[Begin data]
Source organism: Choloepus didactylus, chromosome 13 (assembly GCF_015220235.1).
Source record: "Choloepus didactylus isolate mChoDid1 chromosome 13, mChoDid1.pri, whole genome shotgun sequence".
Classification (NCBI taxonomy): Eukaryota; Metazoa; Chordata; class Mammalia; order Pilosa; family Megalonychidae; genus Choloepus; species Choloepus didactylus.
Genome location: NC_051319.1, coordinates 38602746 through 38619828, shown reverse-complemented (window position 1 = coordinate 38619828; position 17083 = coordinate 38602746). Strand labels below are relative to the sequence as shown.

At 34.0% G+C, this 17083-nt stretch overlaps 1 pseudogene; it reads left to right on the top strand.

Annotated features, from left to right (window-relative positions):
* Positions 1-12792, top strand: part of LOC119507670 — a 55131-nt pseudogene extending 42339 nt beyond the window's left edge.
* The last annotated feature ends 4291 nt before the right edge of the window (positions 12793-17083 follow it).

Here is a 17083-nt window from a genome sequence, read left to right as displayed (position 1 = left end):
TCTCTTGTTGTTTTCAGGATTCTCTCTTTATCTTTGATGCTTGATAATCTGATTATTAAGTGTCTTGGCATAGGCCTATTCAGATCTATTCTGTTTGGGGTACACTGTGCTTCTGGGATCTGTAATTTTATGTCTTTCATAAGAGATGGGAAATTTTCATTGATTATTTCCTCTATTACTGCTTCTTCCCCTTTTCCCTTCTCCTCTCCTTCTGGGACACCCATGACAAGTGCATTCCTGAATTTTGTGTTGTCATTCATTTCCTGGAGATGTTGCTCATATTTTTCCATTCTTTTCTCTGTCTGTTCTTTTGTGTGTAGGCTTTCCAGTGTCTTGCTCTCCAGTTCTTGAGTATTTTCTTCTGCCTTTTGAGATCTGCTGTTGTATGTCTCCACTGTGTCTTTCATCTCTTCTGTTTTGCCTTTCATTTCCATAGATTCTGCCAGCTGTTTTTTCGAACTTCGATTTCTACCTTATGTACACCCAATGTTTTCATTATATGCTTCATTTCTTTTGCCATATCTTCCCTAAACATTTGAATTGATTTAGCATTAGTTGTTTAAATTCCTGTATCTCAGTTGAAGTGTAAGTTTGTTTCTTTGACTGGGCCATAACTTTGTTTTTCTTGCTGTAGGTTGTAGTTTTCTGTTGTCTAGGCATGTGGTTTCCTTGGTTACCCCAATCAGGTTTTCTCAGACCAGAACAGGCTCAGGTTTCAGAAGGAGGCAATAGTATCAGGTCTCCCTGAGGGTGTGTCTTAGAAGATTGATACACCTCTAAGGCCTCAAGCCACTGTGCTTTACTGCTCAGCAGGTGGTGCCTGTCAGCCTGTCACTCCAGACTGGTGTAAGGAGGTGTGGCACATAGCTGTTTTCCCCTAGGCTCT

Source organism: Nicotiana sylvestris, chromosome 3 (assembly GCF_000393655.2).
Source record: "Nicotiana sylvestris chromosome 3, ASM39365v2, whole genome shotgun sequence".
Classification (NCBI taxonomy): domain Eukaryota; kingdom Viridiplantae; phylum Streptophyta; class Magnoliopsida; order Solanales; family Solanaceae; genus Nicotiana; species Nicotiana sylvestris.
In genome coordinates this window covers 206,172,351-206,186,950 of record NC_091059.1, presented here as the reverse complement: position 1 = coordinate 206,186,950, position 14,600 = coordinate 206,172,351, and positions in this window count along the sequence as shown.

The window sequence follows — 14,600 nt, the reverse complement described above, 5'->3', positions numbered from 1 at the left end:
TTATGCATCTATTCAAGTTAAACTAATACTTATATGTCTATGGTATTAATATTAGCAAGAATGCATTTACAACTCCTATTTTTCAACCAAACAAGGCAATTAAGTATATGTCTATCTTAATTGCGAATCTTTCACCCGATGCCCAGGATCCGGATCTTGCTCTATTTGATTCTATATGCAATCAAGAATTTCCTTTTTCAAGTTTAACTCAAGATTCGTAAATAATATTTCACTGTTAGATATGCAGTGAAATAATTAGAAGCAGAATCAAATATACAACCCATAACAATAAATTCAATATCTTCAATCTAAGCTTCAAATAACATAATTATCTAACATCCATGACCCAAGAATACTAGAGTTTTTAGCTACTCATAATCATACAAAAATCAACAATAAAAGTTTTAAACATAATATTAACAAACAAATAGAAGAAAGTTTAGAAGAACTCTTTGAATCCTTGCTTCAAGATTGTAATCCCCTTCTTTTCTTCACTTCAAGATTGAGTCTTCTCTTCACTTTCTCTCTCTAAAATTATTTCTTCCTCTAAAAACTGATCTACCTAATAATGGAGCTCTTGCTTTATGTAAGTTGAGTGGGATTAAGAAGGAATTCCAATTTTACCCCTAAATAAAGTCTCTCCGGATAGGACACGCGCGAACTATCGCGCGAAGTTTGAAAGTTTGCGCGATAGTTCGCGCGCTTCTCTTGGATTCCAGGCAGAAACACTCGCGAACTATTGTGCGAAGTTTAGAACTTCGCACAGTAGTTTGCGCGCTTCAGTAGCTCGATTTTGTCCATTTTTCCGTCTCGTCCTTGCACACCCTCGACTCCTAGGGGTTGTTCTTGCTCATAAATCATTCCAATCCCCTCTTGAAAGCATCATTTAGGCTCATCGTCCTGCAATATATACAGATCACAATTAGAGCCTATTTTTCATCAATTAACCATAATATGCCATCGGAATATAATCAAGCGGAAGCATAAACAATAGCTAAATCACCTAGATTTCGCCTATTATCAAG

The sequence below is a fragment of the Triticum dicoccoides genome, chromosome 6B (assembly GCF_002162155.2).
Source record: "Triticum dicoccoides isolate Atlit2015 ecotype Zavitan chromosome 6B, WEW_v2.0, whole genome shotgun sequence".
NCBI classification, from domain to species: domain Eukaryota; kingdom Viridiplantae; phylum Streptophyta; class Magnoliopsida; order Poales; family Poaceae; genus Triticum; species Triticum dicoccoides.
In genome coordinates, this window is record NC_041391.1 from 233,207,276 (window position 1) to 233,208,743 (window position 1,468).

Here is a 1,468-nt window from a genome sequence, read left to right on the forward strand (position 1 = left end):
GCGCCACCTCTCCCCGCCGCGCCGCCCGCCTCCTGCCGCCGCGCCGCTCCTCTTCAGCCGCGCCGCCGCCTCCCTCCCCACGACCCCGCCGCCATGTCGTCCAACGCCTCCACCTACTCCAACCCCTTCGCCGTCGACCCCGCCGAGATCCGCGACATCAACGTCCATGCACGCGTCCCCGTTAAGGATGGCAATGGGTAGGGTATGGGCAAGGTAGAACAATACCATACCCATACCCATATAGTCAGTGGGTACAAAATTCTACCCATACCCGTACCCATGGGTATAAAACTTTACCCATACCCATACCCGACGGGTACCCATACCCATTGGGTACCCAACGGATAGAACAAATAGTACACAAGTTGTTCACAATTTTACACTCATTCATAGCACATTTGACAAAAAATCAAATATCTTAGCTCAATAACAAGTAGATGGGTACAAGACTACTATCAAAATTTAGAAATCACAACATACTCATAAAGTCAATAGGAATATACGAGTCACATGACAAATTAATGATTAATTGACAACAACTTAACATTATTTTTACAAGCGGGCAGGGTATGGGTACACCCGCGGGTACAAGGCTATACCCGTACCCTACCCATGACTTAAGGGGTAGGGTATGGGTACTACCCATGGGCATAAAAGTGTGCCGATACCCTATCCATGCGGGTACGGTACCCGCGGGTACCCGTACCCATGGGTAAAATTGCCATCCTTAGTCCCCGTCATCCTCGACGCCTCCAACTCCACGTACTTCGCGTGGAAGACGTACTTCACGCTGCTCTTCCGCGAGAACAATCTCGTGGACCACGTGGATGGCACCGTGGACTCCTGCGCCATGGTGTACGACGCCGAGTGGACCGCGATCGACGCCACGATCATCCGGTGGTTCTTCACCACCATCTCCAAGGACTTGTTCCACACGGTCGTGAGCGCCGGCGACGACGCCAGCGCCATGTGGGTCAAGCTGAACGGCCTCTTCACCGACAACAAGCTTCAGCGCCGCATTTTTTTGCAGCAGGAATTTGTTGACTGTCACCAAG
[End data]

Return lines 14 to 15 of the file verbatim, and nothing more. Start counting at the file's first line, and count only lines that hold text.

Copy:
In genome coordinates this window covers 206,172,351-206,186,950 of record NC_091059.1, presented here as the reverse complement: position 1 = coordinate 206,186,950, position 14,600 = coordinate 206,172,351, and positions in this window count along the sequence as shown.

The window sequence follows — 14,600 nt, the reverse complement described above, 5'->3', positions numbered from 1 at the left end: